Born in upstate New York in 1946, Brackley entered the Jesuits in 1964. He was ordained a priest in 1976 and received a doctorate in religious social ethics from the University of Chicago's Divinity School in 1980.
In coming to Central American University, Brackley was stepping into the powerful currents of thought exemplified by Jesuit Father Ignacio Ellacuría, who, some say, was the main target of the government's wrath in the campus assassinations.
Ellacuría, a Spanish Jesuit who had come to El Salvador in 1947, helped to define the role of the university not as a source of private education for the privileged but as a source of empowerment that was to be projected into the social reality around it. The focus of education was not just to provide successful careers but genuine social analysis so graduates could address structural injustice and enter the process of change. Brackley would often say it was for this audacious understanding of higher education that Ellacuría and the others were killed.
Brackley worked closely with Father Jon Sobrino, another Jesuit at the university who escaped assassination by being out of the country the night of the raid. Sobrino's writings on liberation theology reflect Ellacuría's view that Archbishop Oscar Romero lived out the vision of the "church of the poor" proclaimed at the 1968 meeting of Latin American bishops with Pope Paul VI in Medellín, Colombia. Romero's death in 1980 had revealed the full cost of accompanying the poor when wealth and power are entrenched against change.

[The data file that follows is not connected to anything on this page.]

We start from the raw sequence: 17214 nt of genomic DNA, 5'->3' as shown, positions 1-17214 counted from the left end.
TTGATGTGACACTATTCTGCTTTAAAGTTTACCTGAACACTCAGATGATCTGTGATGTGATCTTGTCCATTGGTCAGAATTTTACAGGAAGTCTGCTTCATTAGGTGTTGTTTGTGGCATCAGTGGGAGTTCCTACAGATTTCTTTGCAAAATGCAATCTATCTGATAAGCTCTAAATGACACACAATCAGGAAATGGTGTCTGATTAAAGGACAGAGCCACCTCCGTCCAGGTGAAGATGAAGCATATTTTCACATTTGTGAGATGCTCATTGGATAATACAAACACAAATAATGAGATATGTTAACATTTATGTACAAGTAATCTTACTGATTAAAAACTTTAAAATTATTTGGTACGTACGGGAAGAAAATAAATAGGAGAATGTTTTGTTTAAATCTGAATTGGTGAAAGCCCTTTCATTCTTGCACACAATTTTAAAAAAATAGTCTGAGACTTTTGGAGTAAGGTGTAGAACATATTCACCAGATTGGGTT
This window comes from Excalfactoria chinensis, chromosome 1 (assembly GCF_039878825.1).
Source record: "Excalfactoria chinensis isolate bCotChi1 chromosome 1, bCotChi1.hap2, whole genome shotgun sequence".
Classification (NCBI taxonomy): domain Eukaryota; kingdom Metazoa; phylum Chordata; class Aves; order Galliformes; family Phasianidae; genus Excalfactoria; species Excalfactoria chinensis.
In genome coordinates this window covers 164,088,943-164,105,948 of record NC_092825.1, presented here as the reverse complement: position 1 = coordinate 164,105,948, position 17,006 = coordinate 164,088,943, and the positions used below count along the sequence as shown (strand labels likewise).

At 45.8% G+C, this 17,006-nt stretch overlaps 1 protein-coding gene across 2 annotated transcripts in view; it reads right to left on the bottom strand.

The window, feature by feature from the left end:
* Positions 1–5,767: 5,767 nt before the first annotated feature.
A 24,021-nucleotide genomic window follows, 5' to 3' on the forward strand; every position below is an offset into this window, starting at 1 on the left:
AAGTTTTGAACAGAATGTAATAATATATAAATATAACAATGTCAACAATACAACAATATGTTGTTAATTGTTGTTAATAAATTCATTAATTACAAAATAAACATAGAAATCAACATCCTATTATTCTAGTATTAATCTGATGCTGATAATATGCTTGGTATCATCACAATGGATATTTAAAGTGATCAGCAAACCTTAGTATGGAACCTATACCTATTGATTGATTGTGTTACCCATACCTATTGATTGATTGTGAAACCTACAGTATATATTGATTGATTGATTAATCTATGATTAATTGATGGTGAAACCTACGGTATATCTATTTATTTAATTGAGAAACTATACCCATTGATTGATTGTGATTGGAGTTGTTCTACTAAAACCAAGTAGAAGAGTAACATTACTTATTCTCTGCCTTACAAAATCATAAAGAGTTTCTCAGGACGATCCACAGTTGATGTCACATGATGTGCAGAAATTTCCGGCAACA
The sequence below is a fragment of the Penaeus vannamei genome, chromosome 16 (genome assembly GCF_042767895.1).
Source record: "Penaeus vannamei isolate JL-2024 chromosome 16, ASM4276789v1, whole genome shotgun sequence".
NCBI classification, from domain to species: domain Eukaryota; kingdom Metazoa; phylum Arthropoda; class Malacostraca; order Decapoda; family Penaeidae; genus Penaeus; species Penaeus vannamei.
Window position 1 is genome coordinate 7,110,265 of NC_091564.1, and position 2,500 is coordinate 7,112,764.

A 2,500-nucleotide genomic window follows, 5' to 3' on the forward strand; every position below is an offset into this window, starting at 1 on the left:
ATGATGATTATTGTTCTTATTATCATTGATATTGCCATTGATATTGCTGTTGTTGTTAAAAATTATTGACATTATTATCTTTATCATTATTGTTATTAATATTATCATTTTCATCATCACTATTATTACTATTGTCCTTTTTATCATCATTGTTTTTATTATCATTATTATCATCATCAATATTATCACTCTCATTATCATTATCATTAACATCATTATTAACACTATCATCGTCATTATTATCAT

But the paschal mystery was also visible in such self-sacrifice as the source of hope and resurrection. Brackley's deepening analysis of the plight of the poor would connect the dots between Medellín and the complex inequities built into trade agreements, global capitalism, immigration policy and the war on terror. But his analysis was always within the theological vision that God is with the poor, making them ambassadors to the rest of us, evangelists who invite us to save ourselves by responding to their plight.
In numerous talks and in time spent teaching at universities in the United States, Brackley laid out the radical challenge that education and privilege place upon the shoulders of those with resources, often describing what contact with the poor does to us: "First, it breaks your heart, then you fall in love, then you're ruined for life."
In a July 1 email to friends, Brackley told of the cancer diagnosis, his hopes for more time to continue his work, but also of his surrender to God's will:
"The faith factor is decisive, as you know. When I ask you and Monseñor Romero to pray, I mean: Let us pool our faith. Mine is weak enough, but with all of us, that is another matter. God wants to give life more than we want life. St. Ignatius wrote to Francisco Borja: I consider myself wholly an obstacle to God's work in me. In other words, the exercise of faith, our fundamental human challenge, gets us out of the way of God's work. So, let us pray.
"I cherish your friendship now more than ever. Un fuerte abrazo. Dean"
On Aug. 29, when treatment options in California proved ineffective, Brackley returned to El Salvador. He died shortly after 11 a.m. Oct. 16, surrounded by his Jesuit brothers and close friends.